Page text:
From: Damien Broderick 
  To: ExI chat list 
  Sent: Tuesday, May 06, 2008 1:03 PM
  Subject: Re: [ExI] Gina "Nanogirl" update: yes it is Multiple Sclerosis

  Damn. But... seen this?

  "Bone Marrow Treatments Restore
  Nerves, Expert Says"

  Maggie Fox, Health and Science Editor

  May 6, 2008; Bethesda, MD (Reuters) -- "An experiment that went wrong 
  may provide a new way to treat Multiple Sclerosis," a Canadian 
  researcher said on Tuesday. Patients who got bone marrow stem-cell 
  transplants -- similar to those given to Leukemia patients -- have 
  enjoyed a mysterious remission of their disease. And Dr. Mark 
  Freedman of the University of Ottawa is not sure why. "Not a single 
  patient, and it's almost seven years, has ever had a relapse," Freedman said.

           Multiple Sclerosis (MS) affects an estimated 1 million 
  people globally. There is no cure. It can cause mild illness in some 
  people while causing permanent disability in others. Symptoms may 
  include numbness or weakness in one or more limbs, partial or 
  complete loss of vision, and an unsteady gait. Freedman, who 
  specializes in treating MS, wanted to study how the disease unfolds. 
  He set up an experiment in which doctors destroyed the bone marrow 
  and thus the immune systems of MS patients.

           Then stem cells known as hematopoeitic stem cells, 
  blood-forming cells taken from the bone marrow, were transplanted 
  back into the patients. "We weren't looking for improvement," 
  Freedman told a stem cell seminar at the U.S. National Institutes of 
  Health.  "The actual study was to reboot the immune system." Once MS 
  is diagnosed, Freedman said, "you've already missed the boat. We 
  figured we would reboot the immune system and watch the disease 
  evolve. It failed."

  Stem-Cell Repair

           They had thought that destroying the bone marrow would 
  improve symptoms within a year. After all, MS is believed to be an 
  autoimmune disease, in which immune system cells mistakenly attack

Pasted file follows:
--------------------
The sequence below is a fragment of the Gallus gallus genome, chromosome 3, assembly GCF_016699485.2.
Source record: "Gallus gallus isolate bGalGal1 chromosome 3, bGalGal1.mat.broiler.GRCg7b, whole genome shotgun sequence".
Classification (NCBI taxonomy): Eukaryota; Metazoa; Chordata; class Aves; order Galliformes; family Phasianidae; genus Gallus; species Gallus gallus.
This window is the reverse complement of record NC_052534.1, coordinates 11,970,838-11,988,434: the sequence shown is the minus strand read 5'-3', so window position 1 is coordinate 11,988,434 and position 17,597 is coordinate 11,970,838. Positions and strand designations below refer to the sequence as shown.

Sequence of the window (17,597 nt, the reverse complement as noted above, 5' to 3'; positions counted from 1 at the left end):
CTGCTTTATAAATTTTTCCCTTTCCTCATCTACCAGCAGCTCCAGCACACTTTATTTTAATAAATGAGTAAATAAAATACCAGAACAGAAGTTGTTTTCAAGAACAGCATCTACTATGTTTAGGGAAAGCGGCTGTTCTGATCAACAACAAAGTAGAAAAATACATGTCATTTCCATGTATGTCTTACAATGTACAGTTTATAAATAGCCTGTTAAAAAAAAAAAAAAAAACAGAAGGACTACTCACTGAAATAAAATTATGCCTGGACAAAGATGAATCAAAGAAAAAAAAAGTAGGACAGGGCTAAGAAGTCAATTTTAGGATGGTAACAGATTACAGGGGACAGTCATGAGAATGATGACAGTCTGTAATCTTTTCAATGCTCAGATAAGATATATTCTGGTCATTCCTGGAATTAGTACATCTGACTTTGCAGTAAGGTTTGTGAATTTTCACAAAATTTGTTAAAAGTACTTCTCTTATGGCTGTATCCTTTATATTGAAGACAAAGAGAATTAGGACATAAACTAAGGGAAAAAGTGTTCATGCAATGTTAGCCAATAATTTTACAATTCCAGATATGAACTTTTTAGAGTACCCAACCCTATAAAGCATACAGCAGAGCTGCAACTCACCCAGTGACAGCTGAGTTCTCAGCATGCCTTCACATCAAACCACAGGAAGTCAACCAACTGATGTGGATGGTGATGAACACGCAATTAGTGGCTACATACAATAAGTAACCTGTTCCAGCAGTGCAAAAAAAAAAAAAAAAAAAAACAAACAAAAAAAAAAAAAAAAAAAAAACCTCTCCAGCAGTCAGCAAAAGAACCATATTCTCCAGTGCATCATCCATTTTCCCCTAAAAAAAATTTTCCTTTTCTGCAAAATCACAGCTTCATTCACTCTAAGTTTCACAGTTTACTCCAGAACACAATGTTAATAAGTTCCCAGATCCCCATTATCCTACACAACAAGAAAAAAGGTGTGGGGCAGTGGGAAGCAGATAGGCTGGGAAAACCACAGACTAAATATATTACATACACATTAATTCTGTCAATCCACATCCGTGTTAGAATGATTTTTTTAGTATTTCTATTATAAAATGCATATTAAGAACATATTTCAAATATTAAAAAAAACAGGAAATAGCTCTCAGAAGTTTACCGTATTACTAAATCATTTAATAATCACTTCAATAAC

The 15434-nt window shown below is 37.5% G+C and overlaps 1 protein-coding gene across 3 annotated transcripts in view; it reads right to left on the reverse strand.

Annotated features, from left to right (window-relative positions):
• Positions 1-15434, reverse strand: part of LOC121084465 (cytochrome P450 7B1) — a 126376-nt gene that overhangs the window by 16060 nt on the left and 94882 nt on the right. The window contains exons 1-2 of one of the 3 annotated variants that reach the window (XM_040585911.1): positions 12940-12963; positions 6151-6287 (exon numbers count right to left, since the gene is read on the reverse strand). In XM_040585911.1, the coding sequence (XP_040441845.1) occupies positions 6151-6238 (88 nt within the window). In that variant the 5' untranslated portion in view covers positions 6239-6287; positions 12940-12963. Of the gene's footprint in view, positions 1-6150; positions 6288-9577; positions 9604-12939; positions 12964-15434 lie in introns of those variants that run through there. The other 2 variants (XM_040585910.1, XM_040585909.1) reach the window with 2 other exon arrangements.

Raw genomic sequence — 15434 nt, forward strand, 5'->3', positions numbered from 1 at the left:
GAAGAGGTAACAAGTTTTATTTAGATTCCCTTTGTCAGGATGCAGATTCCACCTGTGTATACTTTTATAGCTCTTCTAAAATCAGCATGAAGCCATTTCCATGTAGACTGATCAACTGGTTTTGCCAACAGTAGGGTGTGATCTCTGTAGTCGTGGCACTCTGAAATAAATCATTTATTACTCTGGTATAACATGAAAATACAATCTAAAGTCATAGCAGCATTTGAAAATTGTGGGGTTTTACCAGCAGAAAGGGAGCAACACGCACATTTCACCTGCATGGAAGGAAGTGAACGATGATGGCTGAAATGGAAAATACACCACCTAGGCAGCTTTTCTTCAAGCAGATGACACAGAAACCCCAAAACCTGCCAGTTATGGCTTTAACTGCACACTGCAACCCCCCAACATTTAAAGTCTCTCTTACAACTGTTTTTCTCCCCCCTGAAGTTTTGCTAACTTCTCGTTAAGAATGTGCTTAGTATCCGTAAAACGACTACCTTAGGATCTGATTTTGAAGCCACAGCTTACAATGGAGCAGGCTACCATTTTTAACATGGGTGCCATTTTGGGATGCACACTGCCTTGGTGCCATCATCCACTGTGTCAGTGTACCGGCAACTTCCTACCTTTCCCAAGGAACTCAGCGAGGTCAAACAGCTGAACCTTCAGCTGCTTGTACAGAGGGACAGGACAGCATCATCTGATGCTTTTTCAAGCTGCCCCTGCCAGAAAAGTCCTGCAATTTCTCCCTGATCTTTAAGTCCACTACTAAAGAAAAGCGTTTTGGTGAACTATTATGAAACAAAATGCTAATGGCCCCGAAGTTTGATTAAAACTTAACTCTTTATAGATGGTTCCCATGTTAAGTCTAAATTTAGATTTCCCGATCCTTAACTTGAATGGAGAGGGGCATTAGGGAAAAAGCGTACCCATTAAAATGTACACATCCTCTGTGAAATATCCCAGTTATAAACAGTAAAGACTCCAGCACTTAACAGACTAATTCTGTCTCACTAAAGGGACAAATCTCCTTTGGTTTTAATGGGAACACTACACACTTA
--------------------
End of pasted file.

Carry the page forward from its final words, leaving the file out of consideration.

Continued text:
the fatty myelin sheath that protects nerve strands. Patients lose 
  the ability to move as the thin strands that connect one nerve cell 
  to another wither.  Instead, improvements began two years after 
  treatment. Freedman reported to the seminar about 17 of the patients 
  he has given the transplants to. "We have yet to get the disease to 
  restart," he said. Patients are not developing some of the 
  characteristic brain lesions seen in MS. "But we are seeing this repair."

           MS patients often have hard-to-predict changes in their 
  symptoms and disease course, so Freedman says his team must study the 
  patients longer before they can say precisely what is going on. "We 
  are trying to find out what is happening and what could possibly be 
  the source of repair," Freedman said. But he has found some hints 
  that may help doctors who treat MS by using drugs to suppress the 
  immune system. "Those with a lot of inflammation going on were the 
  most likely to benefit (from the treatment)," he said.

           "We need some degree of inflammation." While inflammation 
  may be the process that destroys myelin, it could be that the body 
  needs some inflammation to make repairs, Freedman said. Immune cells 
  secrete compounds known as cytokines. While these are linked with 
  inflammation, they may also direct cells, perhaps even the stem 
  cells, to regenerate. The treatment itself is dangerous -- one 
  patient died when the chemicals used to destroy his bone marrow also 
  badly damaged his liver.

  Reporting by Maggie Fox; Editing by Julie Steenhuysen and Eric Walsh